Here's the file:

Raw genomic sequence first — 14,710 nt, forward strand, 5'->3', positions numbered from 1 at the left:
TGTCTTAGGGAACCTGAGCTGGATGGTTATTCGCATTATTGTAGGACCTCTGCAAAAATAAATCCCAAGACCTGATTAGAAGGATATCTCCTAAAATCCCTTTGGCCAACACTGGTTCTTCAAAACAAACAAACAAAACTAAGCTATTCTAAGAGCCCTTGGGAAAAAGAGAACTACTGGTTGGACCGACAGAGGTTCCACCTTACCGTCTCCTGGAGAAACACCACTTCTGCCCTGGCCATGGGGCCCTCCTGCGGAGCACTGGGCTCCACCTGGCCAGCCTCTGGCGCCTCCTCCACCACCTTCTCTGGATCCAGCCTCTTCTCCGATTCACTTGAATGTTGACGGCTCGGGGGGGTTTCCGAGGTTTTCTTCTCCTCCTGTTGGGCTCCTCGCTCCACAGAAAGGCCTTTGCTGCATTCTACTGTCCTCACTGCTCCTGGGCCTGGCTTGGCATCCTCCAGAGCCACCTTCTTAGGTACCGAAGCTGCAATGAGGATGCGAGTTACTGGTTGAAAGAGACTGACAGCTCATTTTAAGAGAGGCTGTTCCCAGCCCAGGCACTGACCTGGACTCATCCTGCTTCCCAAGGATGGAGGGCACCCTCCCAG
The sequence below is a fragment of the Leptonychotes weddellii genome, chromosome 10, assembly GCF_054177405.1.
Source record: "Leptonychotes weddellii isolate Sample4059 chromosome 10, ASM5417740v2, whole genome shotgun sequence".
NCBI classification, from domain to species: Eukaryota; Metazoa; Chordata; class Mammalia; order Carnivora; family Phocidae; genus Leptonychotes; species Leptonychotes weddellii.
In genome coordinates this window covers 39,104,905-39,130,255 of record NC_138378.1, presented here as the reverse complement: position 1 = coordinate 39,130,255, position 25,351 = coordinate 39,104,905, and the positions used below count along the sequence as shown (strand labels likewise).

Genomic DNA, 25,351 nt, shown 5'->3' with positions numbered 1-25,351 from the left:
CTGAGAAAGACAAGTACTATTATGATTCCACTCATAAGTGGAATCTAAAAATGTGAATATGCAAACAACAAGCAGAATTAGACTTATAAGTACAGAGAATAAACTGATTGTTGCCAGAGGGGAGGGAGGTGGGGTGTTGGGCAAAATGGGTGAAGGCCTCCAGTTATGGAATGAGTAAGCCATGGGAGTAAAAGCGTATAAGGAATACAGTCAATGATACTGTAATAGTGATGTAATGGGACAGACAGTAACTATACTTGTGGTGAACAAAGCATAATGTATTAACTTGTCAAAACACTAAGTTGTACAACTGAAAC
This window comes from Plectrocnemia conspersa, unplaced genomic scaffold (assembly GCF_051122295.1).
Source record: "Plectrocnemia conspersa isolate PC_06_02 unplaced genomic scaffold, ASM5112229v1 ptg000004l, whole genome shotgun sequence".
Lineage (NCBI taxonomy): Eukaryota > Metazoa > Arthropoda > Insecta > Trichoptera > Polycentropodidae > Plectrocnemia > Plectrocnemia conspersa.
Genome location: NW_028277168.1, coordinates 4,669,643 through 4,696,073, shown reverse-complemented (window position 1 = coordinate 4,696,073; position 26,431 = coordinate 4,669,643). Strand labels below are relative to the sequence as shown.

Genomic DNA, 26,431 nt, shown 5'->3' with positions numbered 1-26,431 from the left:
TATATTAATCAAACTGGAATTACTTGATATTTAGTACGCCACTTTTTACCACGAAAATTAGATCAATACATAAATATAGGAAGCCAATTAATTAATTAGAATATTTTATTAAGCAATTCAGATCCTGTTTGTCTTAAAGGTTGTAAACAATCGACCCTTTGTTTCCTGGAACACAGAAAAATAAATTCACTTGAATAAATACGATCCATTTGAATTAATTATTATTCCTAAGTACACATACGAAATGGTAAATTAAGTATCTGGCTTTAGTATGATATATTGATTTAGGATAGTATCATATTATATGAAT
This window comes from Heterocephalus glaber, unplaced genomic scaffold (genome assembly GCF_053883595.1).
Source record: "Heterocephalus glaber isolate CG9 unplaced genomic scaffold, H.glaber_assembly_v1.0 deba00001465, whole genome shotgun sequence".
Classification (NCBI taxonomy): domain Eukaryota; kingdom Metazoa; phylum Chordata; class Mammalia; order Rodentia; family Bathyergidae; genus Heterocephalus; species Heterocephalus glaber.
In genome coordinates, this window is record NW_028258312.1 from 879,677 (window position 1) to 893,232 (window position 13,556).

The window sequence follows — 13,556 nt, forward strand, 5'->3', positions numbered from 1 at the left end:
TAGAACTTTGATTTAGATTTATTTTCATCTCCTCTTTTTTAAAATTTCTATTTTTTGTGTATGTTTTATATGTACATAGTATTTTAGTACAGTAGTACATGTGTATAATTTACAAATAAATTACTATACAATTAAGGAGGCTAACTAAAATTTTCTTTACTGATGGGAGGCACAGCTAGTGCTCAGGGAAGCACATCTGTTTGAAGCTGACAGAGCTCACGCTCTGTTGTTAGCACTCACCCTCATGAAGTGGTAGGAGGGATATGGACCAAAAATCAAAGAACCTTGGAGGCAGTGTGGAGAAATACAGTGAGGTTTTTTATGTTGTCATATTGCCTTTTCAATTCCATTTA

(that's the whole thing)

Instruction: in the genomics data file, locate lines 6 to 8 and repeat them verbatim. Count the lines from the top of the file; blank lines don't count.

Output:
In genome coordinates this window covers 39,104,905-39,130,255 of record NC_138378.1, presented here as the reverse complement: position 1 = coordinate 39,130,255, position 25,351 = coordinate 39,104,905, and the positions used below count along the sequence as shown (strand labels likewise).

Genomic DNA, 25,351 nt, shown 5'->3' with positions numbered 1-25,351 from the left:
CTGAGAAAGACAAGTACTATTATGATTCCACTCATAAGTGGAATCTAAAAATGTGAATATGCAAACAACAAGCAGAATTAGACTTATAAGTACAGAGAATAAACTGATTGTTGCCAGAGGGGAGGGAGGTGGGGTGTTGGGCAAAATGGGTGAAGGCCTCCAGTTATGGAATGAGTAAGCCATGGGAGTAAAAGCGTATAAGGAATACAGTCAATGATACTGTAATAGTGATGTAATGGGACAGACAGTAACTATACTTGTGGTGAACAAAGCATAATGTATTAACTTGTCAAAACACTAAGTTGTACAACTGAAAC